In the US Navy's Broad Area Maritime Surveillance (BAMS) UAV competition, Northrop Grumman submitted an RQ-4B derivative. The Navy awarded a US$1.16 billion contract to Northrop Grumman's RQ-4N on April 22, 2008, according to an announcement. The RQ-4N was formally renamed the MQ-4C in September 2010. The main area where the Navy MQ-4C and Air Force RQ-4 diverge is in their wings. The Triton can soar to 50,000 feet (15,000 meters) in order to see a large region and can descend to 10,000 feet (3,000 meters) in order to further identify a target, whereas the Global Hawk maintains its high altitude while conducting surveillance. The Triton's wings are constructed specifically to withstand the strains of rapidly lowering altitude. The Triton's interior wing construction is substantially stronger and includes extra features including anti-icing capability and impact and lightning strike protection, despite having wings that seem identical to those of the Global Hawk.


Cost per unit: $605.9 million

Source: flickr
Source: flickr
Source: ncia.nato.int
Source: ncia.nato.int
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National Security Space Launch

A program of the United States Space Force (USSF) called National Security Space Launch (NSSL), formerly known as Evolved Expendable Launch Vehicle (EELV) from 1994 to 2019, aims to ensure that the United States Department of Defense and other US government payloads have access to space. This is one of the most expensive military weapons in the USA. The National Reconnaissance Office works in collaboration with the Space and Missile Systems Center SMC, notably the Launch Enterprise Systems Directorate, to oversee the program. The Boeing Delta IV and Lockheed Martin Atlas V EELV families are products of the Evolved Expendable Launch Vehicle launch system program, which was launched in 1994 with the intention of making government space launches more dependable and cheap. Along with the SpaceX Falcon 9 launch vehicle, these launch vehicles were the main means of launching U.S. military satellites as of 2019.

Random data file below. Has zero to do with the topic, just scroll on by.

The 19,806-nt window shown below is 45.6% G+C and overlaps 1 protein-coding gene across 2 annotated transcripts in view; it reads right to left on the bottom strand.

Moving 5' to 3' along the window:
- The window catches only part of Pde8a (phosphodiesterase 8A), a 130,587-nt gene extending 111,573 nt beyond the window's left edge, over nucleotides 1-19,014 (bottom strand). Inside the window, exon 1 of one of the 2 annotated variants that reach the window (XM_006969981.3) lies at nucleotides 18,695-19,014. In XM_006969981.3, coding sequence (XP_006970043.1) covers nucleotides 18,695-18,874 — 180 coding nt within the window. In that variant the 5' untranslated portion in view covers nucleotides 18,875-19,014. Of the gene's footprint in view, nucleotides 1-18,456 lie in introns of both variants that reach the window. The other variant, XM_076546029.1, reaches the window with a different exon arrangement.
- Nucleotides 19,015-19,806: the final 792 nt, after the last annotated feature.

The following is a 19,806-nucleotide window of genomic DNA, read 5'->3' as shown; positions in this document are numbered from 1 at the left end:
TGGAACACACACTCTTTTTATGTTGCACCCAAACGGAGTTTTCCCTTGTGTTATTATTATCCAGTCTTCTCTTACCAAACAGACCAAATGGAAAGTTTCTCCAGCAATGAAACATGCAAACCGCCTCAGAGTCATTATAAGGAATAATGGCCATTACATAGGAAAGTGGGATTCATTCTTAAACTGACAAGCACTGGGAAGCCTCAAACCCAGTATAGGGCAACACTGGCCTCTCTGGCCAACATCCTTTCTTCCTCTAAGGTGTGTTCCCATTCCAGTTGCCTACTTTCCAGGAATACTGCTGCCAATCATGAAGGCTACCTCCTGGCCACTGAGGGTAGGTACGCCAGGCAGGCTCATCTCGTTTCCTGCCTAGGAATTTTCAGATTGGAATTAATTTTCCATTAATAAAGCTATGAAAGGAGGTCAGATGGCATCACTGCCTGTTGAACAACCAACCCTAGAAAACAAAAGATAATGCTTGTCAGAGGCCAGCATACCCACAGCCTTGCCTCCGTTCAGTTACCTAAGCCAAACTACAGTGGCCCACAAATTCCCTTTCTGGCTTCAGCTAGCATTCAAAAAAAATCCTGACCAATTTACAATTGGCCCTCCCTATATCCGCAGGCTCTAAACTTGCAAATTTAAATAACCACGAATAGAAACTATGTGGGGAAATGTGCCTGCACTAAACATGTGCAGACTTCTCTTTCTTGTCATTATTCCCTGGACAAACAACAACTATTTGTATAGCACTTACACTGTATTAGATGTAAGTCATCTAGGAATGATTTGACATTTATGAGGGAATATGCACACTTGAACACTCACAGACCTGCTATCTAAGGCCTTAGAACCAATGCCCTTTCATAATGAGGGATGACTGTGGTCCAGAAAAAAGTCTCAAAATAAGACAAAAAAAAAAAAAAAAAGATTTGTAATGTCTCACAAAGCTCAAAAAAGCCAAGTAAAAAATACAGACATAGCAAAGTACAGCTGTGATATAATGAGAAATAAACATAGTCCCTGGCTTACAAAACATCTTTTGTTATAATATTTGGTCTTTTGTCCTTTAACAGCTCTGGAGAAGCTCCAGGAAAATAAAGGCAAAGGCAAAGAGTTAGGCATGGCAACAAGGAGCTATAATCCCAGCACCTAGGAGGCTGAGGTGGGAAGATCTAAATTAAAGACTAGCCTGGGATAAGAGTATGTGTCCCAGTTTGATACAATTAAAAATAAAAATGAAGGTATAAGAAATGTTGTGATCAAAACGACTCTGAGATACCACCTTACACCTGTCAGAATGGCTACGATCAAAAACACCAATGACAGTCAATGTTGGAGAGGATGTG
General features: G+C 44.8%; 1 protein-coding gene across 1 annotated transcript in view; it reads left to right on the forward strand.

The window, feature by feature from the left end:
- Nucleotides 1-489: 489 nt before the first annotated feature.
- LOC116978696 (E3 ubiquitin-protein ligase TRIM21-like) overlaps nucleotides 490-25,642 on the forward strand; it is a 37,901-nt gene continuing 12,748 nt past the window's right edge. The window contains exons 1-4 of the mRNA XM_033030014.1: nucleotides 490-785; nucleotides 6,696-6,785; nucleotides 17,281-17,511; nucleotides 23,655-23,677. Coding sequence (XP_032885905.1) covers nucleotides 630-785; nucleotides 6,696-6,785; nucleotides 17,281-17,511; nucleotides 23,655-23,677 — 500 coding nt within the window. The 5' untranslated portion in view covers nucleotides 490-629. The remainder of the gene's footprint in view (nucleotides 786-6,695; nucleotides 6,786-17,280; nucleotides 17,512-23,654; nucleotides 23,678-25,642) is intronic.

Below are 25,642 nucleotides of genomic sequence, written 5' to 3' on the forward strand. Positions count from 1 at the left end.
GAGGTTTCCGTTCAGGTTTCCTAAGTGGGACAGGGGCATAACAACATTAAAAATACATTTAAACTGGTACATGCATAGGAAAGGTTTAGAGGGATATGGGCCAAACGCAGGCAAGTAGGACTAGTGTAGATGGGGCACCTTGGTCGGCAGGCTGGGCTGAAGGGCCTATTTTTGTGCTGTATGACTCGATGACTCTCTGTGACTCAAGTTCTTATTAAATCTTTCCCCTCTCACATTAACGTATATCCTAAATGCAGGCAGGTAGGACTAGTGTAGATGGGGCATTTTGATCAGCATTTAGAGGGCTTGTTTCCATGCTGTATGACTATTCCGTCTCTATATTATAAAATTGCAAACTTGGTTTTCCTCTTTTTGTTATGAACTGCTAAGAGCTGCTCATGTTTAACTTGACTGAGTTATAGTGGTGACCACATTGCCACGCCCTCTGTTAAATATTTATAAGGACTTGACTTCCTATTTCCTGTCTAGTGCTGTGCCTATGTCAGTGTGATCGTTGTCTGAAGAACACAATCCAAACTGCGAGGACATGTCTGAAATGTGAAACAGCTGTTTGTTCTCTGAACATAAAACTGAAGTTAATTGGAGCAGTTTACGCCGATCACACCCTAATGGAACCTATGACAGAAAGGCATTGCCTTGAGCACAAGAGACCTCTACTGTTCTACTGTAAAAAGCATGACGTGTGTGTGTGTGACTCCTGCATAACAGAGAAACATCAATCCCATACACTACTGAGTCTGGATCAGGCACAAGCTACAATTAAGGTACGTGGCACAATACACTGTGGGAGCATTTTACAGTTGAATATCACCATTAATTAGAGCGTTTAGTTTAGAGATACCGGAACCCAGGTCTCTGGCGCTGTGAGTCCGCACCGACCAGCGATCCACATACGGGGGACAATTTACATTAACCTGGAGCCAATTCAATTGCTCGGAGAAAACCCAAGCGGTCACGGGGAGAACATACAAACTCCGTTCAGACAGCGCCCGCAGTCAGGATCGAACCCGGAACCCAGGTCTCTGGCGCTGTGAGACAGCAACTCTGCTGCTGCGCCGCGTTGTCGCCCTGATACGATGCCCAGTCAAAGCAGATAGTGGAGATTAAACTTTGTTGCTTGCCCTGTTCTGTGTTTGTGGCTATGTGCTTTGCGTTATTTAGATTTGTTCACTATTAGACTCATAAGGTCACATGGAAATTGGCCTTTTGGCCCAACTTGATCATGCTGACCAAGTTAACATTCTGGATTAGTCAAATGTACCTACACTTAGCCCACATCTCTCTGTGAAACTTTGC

To better represent the expanding commercial launch sector and the evolving nature of launch contracts, including the potential for reusable launch vehicles, the program name was changed from EELV to National Security Space Launch (NSSL) on March 1, 2019. The most expensive military satellites in the country are launched under the NSSL program; contracts to launch lower-value payloads, like those of the Space Test Program, are given using alternative criteria.

The NSSL program's goals are to retain secure access to space, procure reasonably priced National Security Space launch services, and guarantee mission success with strong domestic launch service providers. The program's goal is to give warfighters the launch flexibility they require while utilizing the robust U.S. commercial launch industry, which has experienced rapid growth over the previous five to seven years. The name change from EELV to NSSL was mandated by the 2019 National Defense Authorization Act in order to reflect future bids' inclusion of both reusable and disposable launch vehicles. Since its beginning in 1999, the NSSL/EELV program, which includes more than 100 National Security Space launches in support of the Air Force, the National Reconnaissance Office, and the U.S. Navy, has not experienced a launch failure.